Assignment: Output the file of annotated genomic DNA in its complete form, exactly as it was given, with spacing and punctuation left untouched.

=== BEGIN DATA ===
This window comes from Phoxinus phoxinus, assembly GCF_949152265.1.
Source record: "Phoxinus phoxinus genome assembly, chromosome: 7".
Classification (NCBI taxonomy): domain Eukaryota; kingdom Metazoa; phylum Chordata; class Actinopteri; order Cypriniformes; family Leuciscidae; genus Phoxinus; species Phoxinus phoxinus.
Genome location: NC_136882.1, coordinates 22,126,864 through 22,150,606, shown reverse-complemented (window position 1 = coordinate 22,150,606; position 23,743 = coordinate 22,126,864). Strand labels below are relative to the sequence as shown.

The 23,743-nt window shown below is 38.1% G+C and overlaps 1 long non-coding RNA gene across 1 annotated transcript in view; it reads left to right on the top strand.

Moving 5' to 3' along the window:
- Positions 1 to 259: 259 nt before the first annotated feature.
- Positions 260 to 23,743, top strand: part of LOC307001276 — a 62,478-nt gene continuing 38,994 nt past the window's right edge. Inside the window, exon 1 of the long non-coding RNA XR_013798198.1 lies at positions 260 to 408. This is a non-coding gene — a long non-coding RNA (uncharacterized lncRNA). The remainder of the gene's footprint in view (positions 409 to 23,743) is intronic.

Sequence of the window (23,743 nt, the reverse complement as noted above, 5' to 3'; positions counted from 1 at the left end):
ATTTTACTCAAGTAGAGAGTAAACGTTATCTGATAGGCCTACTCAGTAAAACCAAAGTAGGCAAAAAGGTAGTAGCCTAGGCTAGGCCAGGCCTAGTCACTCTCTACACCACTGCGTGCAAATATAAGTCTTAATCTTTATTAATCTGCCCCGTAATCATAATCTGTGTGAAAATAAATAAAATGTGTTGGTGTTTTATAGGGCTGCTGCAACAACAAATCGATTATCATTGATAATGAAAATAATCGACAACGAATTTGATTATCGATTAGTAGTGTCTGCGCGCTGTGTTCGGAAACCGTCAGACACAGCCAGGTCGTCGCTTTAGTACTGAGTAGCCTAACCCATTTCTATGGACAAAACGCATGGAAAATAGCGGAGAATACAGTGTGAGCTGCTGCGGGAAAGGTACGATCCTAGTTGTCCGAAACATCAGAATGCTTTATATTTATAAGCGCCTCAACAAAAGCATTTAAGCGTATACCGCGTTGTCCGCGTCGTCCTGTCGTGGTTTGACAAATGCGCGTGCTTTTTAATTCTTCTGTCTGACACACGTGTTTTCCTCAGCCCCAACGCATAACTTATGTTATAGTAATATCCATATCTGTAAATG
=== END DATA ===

This window comes from Phoxinus phoxinus, assembly GCF_949152265.1.
Source record: "Phoxinus phoxinus genome assembly, chromosome: 7".
Classification (NCBI taxonomy): domain Eukaryota; kingdom Metazoa; phylum Chordata; class Actinopteri; order Cypriniformes; family Leuciscidae; genus Phoxinus; species Phoxinus phoxinus.
Genome location: NC_136882.1, coordinates 22,126,864 through 22,150,606, shown reverse-complemented (window position 1 = coordinate 22,150,606; position 23,743 = coordinate 22,126,864). Strand labels below are relative to the sequence as shown.

The 23,743-nt window shown below is 38.1% G+C and overlaps 1 long non-coding RNA gene across 1 annotated transcript in view; it reads left to right on the top strand.

Moving 5' to 3' along the window:
- Positions 1 to 259: 259 nt before the first annotated feature.
- Positions 260 to 23,743, top strand: part of LOC307001276 — a 62,478-nt gene continuing 38,994 nt past the window's right edge. Inside the window, exon 1 of the long non-coding RNA XR_013798198.1 lies at positions 260 to 408. This is a non-coding gene — a long non-coding RNA (uncharacterized lncRNA). The remainder of the gene's footprint in view (positions 409 to 23,743) is intronic.

Sequence of the window (23,743 nt, the reverse complement as noted above, 5' to 3'; positions counted from 1 at the left end):
ATTTTACTCAAGTAGAGAGTAAACGTTATCTGATAGGCCTACTCAGTAAAACCAAAGTAGGCAAAAAGGTAGTAGCCTAGGCTAGGCCAGGCCTAGTCACTCTCTACACCACTGCGTGCAAATATAAGTCTTAATCTTTATTAATCTGCCCCGTAATCATAATCTGTGTGAAAATAAATAAAATGTGTTGGTGTTTTATAGGGCTGCTGCAACAACAAATCGATTATCATTGATAATGAAAATAATCGACAACGAATTTGATTATCGATTAGTAGTGTCTGCGCGCTGTGTTCGGAAACCGTCAGACACAGCCAGGTCGTCGCTTTAGTACTGAGTAGCCTAACCCATTTCTATGGACAAAACGCATGGAAAATAGCGGAGAATACAGTGTGAGCTGCTGCGGGAAAGGTACGATCCTAGTTGTCCGAAACATCAGAATGCTTTATATTTATAAGCGCCTCAACAAAAGCATTTAAGCGTATACCGCGTTGTCCGCGTCGTCCTGTCGTGGTTTGACAAATGCGCGTGCTTTTTAATTCTTCTGTCTGACACACGTGTTTTCCTCAGCCCCAACGCATAACTTATGTTATAGTAATATCCATATCTGTAAATG